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Walking With Eagles is a collection of original poems and photographs by Lindy Low Le Coq. A lifelong naturalist, amateur photographer and bird enthusiast, Lindy’s verse, composition and photographs open a window into the essence of her subjects. Her poems and photography reflect the rich natural wonders of the Pacific Northwest.
Bald Eagles mature over the course of five years. Walking With Eagles invites the reader to take a poetic and visual tour of this odyssey.
view ~ Walking With Eagles ~ in top menu bar for a preview, though the folio is much nicer!
Category Archives: trees
Ornamental maple trees are turning on their autumn razzle-dazzle all over the Pacific Northwest, as we greet October with a few days of welcome rain. The little bright crab-apples (below) caught my eye and made my mouth water. My grandmother … Continue reading
Recently I read a fascinating book: Finding The Mother Tree, by Suzanne Simard. Through years of dedicated research she has influenced the practice of Silviculture in Canada and the USA, by proving that “forests are social, cooperative creatures connected through … Continue reading
Over the course of 35 years nurturing the flora of my back yard, it has become a bird sanctuary. Tall trees, medium shrubs and ground cover provide safe haven for Black-capped and Chestnut-backed Chickadees, Bushtits, Oregon Junco, Spotted Towhee, Bewick … Continue reading
As autumn gives way to winter, colder days with wind and rain, strip deciduous trees bare. A crisp icy fragrance bites on the edge of the breeze, hinting of frosty nights. Queen Anne’s Lace has scattered her seed – ice crusts the … Continue reading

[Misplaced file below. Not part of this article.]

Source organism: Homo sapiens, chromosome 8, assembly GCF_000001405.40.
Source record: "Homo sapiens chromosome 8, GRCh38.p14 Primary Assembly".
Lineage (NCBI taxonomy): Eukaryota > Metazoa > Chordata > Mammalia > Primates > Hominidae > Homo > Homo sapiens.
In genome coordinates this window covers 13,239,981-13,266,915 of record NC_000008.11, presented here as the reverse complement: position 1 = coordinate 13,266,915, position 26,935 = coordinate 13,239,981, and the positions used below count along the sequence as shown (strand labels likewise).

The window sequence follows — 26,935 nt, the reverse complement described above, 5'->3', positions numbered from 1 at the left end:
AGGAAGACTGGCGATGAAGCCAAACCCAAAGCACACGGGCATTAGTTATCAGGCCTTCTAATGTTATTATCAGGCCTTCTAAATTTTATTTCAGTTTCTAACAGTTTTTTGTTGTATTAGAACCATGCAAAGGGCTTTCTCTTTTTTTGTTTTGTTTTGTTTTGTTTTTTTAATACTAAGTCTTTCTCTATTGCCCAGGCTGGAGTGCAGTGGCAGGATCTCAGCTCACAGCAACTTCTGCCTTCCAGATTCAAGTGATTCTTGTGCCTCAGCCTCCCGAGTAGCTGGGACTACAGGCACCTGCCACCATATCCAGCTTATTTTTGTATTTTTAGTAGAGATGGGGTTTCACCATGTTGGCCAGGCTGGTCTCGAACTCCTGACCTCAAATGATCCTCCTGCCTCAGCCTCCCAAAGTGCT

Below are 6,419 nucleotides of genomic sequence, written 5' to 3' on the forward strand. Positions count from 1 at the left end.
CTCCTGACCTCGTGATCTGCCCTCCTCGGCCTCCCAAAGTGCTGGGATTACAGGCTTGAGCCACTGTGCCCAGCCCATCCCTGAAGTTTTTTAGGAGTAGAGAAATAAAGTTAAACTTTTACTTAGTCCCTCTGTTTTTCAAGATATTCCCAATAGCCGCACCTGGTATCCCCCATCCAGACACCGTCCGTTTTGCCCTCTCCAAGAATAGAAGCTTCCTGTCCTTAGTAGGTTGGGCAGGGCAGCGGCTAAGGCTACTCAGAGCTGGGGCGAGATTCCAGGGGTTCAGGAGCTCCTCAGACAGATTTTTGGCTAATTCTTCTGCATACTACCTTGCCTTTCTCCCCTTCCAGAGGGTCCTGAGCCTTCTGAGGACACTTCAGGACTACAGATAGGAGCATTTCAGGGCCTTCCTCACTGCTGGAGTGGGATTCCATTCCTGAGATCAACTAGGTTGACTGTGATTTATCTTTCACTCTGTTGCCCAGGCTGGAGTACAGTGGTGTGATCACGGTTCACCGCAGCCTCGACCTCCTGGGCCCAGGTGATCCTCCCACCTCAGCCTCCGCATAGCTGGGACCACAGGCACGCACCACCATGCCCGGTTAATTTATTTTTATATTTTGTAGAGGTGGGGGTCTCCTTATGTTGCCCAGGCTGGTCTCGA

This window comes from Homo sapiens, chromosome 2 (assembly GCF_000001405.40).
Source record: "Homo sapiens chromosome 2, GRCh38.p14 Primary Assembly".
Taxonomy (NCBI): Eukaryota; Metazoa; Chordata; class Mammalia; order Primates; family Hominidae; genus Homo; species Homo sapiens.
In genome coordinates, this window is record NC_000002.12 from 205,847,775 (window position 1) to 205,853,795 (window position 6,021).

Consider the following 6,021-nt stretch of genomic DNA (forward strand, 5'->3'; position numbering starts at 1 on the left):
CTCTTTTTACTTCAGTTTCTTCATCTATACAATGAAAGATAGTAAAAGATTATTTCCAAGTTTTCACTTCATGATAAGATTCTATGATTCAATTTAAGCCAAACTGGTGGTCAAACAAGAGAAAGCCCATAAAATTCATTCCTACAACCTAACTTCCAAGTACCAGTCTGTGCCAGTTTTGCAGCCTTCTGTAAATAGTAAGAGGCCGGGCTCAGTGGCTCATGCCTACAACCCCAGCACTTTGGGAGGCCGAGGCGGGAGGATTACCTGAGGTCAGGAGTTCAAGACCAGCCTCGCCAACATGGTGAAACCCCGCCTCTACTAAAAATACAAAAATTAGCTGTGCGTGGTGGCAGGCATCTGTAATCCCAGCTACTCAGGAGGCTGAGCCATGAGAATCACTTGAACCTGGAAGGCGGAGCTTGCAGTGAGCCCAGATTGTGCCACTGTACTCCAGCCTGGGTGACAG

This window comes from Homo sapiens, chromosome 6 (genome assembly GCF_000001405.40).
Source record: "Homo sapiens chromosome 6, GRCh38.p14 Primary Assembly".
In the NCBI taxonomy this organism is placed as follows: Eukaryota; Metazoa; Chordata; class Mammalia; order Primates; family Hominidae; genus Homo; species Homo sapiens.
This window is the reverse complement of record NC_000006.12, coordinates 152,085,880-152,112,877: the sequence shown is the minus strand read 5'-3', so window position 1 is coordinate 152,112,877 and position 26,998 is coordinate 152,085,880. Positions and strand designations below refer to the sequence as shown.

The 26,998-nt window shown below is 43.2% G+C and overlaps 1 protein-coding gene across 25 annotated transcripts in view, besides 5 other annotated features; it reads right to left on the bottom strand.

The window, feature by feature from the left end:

Summer blossoms fade, as fruit and seed ripen into autumn’s brilliance, while fields and gardens bulge with nature’s bounty. As our sun sets ever-farther southwest, days shift cooler – nights longer. Rich cinnamon scents from fallen fruit and withering berries swirl with woodsmoke … Continue reading
Uprooted and blown by the wind, this tree trunk is in an always evolving dance with ocean and land. Below, it is in the distance. A beached utility pole, must have blown over in a windstorms. From the look of the wood, … Continue reading
Recently, during a very low tide, I explored the beach and cliffs of Beard’s Hollow. This image of the promontory above Beard’s Hollow, shows the lush forested lands that are part of Cape Disappointment State Park. The name, conferred by … Continue reading
When I start to feel down, I tell myself to look up and find light coming through those clouds, and to remember the ancient adage: “And this, too, shall pass away.” In spring, a bright blue sky glimpsed through fresh … Continue reading